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Relevant Interests: , glaucoma

All Interests: Glaucoma, Cataract Surgery with Intraocular Lens Implantation

Specializes in Ophthalmology
66 E 79th Street
New York, NY
 

Dr. Warren Appleman works as an ophthalmologist in New York, NY and Brooklyn, NY. Before performing his residency at George Washington University Medical Center and a hospital affiliated with SUNY Downstate Medical Center, Dr. Appleman attended Thomas Jefferson University, Jefferson Medical College for medical school. Dr. Appleman has a special interest in glaucoma and comprehensive ophthalmology. His average patient rating is 5.0 stars out of 5. He takes Blue Cross/Blue Shield, Healthfirst, and Blue Cross Blue Shield Bronze, as well as other insurance carriers. Dr. Appleman (or staff) speaks Spanish, French, and Yiddish.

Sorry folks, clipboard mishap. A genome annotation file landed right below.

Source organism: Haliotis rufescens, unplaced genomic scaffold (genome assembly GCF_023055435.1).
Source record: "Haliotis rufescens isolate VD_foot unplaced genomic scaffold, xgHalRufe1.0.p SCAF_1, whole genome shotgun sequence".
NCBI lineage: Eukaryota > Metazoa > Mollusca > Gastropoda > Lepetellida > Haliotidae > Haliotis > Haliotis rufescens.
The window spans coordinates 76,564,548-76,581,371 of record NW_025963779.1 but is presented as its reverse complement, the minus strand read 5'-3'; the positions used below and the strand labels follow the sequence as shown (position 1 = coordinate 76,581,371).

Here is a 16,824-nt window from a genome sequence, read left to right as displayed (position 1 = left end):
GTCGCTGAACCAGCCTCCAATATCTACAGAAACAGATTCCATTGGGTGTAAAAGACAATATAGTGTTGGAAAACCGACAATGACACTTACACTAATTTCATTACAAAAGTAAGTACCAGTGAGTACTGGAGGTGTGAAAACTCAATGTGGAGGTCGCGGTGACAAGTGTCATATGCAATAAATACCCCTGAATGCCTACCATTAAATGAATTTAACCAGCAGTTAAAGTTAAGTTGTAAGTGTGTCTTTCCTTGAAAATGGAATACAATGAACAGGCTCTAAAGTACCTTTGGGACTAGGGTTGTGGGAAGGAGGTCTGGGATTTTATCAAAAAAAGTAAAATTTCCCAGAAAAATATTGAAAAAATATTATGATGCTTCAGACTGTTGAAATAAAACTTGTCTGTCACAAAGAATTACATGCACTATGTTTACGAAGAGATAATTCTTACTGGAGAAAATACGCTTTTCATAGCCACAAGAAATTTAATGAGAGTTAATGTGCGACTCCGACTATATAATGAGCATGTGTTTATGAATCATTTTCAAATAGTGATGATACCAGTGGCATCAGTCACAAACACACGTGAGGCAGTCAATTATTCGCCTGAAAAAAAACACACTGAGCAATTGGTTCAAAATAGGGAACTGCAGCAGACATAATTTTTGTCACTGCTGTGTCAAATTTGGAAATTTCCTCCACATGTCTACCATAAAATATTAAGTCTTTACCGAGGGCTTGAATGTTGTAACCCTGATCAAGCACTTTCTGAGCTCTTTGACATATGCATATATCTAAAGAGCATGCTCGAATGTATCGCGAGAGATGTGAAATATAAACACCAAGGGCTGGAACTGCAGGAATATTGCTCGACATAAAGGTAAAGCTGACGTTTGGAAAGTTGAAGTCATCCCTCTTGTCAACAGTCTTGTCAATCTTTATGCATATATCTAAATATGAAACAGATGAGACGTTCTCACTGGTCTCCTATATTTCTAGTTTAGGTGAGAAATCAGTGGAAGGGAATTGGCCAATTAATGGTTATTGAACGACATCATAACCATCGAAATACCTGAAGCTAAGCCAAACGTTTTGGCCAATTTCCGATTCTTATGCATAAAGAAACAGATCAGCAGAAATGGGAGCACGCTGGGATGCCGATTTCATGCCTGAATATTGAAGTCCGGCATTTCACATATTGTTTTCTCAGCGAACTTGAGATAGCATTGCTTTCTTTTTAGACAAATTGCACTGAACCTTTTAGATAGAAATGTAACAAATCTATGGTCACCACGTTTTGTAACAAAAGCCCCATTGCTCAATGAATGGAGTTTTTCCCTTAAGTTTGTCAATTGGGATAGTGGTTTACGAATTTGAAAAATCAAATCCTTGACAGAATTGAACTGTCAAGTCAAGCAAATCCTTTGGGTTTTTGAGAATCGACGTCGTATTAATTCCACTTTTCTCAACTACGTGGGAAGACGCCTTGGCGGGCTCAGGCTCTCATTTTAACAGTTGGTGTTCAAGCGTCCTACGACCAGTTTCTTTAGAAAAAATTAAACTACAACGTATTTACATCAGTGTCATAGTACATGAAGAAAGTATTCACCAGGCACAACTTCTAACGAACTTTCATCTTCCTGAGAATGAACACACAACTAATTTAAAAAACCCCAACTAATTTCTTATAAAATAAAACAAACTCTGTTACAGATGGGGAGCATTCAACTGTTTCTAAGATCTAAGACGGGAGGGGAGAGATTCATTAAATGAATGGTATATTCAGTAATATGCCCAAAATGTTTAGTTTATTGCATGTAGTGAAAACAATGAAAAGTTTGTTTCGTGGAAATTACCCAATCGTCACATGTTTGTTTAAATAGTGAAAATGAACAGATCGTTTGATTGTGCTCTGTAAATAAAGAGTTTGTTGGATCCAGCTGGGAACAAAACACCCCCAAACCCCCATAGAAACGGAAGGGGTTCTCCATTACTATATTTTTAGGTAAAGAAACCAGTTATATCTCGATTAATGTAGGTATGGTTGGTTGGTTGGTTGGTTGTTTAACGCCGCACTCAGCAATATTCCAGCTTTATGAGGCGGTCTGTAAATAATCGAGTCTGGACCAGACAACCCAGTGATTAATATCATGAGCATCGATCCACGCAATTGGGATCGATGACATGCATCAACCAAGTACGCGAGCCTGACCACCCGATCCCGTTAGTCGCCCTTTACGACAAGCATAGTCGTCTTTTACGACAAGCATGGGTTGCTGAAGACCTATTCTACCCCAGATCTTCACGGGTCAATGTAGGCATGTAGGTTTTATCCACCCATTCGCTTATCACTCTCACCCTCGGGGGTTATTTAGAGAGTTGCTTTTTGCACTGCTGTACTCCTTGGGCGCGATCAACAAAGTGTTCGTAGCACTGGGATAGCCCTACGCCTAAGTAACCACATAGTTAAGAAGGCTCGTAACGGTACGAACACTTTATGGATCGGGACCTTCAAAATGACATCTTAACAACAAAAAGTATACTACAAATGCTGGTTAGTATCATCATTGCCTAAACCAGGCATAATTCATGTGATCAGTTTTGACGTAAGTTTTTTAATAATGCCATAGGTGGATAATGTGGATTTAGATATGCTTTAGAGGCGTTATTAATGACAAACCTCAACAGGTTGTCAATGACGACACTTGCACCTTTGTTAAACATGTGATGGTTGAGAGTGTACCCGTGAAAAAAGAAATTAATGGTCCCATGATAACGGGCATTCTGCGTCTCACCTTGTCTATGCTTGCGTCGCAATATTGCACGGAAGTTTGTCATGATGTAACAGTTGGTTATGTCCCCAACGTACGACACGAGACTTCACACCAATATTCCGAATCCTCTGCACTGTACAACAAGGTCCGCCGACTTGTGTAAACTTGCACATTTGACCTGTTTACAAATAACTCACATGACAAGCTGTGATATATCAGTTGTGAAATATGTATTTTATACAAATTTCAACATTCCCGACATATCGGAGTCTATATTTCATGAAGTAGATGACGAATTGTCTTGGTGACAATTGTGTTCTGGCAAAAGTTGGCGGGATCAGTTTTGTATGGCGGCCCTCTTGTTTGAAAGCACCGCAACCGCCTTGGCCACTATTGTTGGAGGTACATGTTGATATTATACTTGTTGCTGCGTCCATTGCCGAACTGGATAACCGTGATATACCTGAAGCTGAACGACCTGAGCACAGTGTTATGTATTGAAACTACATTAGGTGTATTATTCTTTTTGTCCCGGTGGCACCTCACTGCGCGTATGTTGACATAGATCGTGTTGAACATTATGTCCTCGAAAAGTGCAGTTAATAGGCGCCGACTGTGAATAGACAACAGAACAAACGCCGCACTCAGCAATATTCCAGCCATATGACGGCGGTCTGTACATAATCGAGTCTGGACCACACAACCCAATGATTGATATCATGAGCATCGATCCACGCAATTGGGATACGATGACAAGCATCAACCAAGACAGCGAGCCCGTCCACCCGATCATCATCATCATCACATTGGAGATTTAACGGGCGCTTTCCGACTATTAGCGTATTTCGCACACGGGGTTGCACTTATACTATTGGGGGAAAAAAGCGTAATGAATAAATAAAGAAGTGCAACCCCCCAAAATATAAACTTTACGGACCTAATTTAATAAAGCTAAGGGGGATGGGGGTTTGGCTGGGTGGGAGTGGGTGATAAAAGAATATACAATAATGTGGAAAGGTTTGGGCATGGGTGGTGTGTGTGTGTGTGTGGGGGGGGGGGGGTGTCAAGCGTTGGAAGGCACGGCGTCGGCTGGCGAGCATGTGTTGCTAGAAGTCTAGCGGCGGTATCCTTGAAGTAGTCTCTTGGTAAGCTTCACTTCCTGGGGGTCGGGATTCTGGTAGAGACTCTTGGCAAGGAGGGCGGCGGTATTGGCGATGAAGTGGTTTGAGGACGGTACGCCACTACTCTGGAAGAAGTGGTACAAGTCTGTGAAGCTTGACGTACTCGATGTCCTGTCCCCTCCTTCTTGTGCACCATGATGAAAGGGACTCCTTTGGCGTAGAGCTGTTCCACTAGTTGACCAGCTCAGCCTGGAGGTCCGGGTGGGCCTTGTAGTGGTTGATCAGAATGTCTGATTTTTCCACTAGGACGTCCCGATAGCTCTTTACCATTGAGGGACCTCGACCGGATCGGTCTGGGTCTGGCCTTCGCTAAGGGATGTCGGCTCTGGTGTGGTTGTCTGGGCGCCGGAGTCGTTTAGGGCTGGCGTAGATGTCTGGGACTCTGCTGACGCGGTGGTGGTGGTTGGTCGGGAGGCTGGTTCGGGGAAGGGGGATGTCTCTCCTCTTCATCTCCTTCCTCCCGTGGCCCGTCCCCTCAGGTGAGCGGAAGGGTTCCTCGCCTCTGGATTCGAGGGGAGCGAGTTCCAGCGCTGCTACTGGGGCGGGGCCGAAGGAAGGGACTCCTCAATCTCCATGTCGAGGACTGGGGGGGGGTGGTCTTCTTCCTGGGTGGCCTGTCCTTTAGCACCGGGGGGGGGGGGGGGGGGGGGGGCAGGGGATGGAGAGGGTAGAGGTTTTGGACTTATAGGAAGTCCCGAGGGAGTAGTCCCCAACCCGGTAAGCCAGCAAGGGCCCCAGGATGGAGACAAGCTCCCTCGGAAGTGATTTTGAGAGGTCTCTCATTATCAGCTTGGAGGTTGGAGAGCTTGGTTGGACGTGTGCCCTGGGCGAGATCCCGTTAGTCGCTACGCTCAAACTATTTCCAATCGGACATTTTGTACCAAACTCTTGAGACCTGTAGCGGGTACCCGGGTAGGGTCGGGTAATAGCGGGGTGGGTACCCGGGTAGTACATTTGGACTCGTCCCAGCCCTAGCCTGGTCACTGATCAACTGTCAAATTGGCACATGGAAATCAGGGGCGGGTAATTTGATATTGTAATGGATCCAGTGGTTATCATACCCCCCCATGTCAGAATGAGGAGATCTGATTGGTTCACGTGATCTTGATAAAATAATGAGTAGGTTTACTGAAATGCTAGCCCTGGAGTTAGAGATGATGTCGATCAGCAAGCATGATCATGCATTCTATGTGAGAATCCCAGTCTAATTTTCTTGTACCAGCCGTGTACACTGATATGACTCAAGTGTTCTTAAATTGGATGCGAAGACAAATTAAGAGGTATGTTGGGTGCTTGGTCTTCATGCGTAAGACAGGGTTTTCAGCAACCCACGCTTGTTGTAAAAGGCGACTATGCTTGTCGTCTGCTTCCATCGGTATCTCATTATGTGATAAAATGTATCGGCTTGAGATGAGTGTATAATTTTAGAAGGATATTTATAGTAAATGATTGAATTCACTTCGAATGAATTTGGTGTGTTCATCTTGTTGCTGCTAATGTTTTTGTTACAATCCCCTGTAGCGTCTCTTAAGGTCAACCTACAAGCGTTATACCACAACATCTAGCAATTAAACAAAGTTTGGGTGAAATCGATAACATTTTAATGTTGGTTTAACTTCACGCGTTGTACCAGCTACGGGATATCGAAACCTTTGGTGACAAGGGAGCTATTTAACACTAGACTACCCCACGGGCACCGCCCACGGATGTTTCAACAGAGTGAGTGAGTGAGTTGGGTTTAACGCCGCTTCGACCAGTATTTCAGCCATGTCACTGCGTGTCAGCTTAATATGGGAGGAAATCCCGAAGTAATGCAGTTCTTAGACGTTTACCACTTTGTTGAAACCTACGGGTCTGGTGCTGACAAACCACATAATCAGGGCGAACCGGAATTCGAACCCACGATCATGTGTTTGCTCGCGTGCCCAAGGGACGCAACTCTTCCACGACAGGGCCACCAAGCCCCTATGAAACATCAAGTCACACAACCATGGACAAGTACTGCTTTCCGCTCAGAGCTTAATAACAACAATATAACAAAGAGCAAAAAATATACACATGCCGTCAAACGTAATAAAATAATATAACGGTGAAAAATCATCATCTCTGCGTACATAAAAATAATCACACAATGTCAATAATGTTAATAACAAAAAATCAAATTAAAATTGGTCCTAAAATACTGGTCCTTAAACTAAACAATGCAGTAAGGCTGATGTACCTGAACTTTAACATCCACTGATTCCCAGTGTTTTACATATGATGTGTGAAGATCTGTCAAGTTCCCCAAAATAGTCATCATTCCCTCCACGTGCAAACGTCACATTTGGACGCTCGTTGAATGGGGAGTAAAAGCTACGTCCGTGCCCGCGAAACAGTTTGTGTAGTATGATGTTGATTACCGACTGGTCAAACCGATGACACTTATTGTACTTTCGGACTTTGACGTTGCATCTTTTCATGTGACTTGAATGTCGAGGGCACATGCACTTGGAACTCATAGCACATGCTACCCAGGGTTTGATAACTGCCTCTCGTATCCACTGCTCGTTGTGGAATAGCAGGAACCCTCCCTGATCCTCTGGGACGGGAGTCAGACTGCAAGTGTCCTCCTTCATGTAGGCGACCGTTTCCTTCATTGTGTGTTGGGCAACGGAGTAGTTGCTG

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Relevant Interests: , glaucoma

All Interests: Comprehensive Ophthalmology, Glaucoma

Dr. Nancy Nai-En Tsai, MD
Specializes in Ophthalmology
2 Mott Street; #206
New York, NY
 

Dr. Nancy Tsai is an ophthalmology (eye disease) specialist. Patient reviews placed her at an average of 4.0 stars out of 5. She has a special interest in glaucoma and cataracts. Dr. Tsai takes Blue Cross/Blue Shield, Healthfirst, and Blue Cross Blue Shield Bronze, as well as other insurance carriers. Her education and training includes medical school at New York Medical College and residency at a hospital affiliated with New York Medical College. She speaks Mandarin and Cantonese.

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Relevant Interests: , glaucoma

All Interests: Glaucoma, Cataract Surgery with Intraocular Lens Implantation

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What is Glaucoma?

Glaucoma is a progressive eye disease that occurs when drainage canals within the eye become clogged or blocked. Fluid builds up within the eye, and the increasing pressure damages the optic nerve. It is the second leading cause of blindness in the United States and the primary cause of blindness among African Americans.